Further, the plain language of N.C. Gen.Stat. § 10B–3(14)(c) requires the principal to make a vow of truthfulness “while invoking a deity or using any form of the word ‘swear.’ “ Again, “any form” of the word “swear” may be utilized—the statute does not mandate that the signor orally repeat the word “swear.” Here, the birth mother stated in writing that she had been “duly sworn” when she signed the document. The notary's verification recites that the birth mother had sworn to the document before the notary. Additionally, Ms. Walston read the word “swear” aloud in administering the oath. We hold that N.C. Gen.Stat. § 10B–3(14)(c) was satisfied. Accordingly, we conclude that the trial court erred in entering an order declaring the birth mother's relinquishment void. There was a valid relinquishment in this matter, which the birth mother failed to timely revoke.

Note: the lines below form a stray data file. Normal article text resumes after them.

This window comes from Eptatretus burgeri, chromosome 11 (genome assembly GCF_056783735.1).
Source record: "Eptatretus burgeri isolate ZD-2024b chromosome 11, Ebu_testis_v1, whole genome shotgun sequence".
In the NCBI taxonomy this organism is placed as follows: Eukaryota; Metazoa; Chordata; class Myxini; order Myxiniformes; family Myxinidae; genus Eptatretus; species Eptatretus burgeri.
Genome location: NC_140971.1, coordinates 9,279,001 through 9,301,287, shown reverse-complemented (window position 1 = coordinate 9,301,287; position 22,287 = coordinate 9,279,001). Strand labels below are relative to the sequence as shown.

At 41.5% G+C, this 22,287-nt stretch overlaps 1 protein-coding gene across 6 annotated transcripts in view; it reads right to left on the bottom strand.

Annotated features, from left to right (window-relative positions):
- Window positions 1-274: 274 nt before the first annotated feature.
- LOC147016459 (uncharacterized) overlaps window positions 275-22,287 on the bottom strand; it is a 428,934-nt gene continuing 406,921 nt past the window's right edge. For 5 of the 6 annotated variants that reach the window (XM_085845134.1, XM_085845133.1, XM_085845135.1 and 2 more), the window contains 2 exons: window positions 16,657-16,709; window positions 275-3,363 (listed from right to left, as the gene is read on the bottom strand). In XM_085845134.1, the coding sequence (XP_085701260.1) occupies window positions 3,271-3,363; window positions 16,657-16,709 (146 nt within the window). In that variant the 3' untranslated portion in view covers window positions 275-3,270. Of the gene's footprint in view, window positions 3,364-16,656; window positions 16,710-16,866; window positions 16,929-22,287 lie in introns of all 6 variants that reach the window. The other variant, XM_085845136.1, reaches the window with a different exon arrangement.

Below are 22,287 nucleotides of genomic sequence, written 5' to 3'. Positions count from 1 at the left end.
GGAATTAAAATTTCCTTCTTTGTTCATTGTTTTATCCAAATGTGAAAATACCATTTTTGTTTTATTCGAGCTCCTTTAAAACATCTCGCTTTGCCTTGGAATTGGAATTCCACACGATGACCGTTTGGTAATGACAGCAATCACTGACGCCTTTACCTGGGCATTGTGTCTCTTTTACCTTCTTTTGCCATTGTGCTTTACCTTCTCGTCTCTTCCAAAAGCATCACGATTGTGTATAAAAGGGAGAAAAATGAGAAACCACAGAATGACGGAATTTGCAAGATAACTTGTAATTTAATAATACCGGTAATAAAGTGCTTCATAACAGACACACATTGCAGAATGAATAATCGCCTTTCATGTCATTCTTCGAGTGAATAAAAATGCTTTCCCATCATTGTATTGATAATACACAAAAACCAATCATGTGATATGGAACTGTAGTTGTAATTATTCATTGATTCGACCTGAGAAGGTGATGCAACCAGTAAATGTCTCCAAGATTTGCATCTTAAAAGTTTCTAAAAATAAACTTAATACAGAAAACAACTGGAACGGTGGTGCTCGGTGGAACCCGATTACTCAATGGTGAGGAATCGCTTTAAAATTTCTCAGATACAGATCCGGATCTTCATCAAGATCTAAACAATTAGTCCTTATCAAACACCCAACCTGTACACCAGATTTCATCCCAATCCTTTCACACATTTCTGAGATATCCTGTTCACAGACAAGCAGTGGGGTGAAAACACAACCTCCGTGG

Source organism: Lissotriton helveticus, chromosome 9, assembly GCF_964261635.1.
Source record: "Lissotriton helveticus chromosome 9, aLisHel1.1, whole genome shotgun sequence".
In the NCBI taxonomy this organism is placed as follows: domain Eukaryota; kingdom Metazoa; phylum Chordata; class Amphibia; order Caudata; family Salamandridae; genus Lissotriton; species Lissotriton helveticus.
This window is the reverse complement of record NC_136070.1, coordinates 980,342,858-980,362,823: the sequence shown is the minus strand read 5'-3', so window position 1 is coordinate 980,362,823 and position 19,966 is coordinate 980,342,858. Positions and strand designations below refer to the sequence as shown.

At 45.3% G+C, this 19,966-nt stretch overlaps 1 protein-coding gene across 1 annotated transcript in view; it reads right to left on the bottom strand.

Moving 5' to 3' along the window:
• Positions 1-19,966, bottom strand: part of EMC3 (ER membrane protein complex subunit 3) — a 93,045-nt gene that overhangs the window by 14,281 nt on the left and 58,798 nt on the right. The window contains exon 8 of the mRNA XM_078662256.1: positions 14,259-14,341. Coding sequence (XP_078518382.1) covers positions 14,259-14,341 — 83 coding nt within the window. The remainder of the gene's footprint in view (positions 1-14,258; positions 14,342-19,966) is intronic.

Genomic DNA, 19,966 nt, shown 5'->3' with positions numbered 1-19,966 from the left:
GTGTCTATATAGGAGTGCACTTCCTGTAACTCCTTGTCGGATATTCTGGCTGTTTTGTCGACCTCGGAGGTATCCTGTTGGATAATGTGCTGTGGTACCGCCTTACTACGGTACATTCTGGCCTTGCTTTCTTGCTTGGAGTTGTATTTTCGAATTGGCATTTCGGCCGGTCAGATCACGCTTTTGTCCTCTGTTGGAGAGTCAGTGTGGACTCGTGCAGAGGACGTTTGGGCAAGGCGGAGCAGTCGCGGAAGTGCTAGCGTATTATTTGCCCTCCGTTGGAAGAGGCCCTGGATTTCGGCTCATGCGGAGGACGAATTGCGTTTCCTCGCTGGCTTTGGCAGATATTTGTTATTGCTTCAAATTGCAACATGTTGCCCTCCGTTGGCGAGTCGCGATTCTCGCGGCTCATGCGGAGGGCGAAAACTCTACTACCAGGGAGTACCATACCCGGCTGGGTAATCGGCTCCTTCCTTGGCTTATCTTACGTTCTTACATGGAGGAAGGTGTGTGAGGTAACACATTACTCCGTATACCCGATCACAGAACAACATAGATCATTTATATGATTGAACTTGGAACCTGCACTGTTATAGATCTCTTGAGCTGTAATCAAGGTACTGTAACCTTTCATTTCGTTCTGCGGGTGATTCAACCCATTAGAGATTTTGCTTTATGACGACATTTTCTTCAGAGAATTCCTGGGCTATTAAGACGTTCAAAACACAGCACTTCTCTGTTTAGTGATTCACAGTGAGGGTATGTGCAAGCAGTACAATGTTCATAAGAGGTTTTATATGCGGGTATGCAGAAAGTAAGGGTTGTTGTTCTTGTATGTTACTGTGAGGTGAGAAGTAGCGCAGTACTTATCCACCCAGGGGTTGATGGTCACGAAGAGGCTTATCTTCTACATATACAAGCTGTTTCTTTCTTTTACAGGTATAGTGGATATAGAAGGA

B. Statutory Grounds to Void Relinquishment
As we have held that the relinquishment was not void ab initio, the birth mother was limited to challenging her relinquishment on the express grounds established by the legislature to void relinquishments. N.C. Gen.Stat. § 48–3–707. Absent the consent of the parties, the only applicable grounds for voiding the relinquishment in the instant case requires the birth mother to prove by clear and convincing evidence that her relinquishment was obtained by fraud or duress. N.C. Gen.Stat. § 48–3–707(a)(1).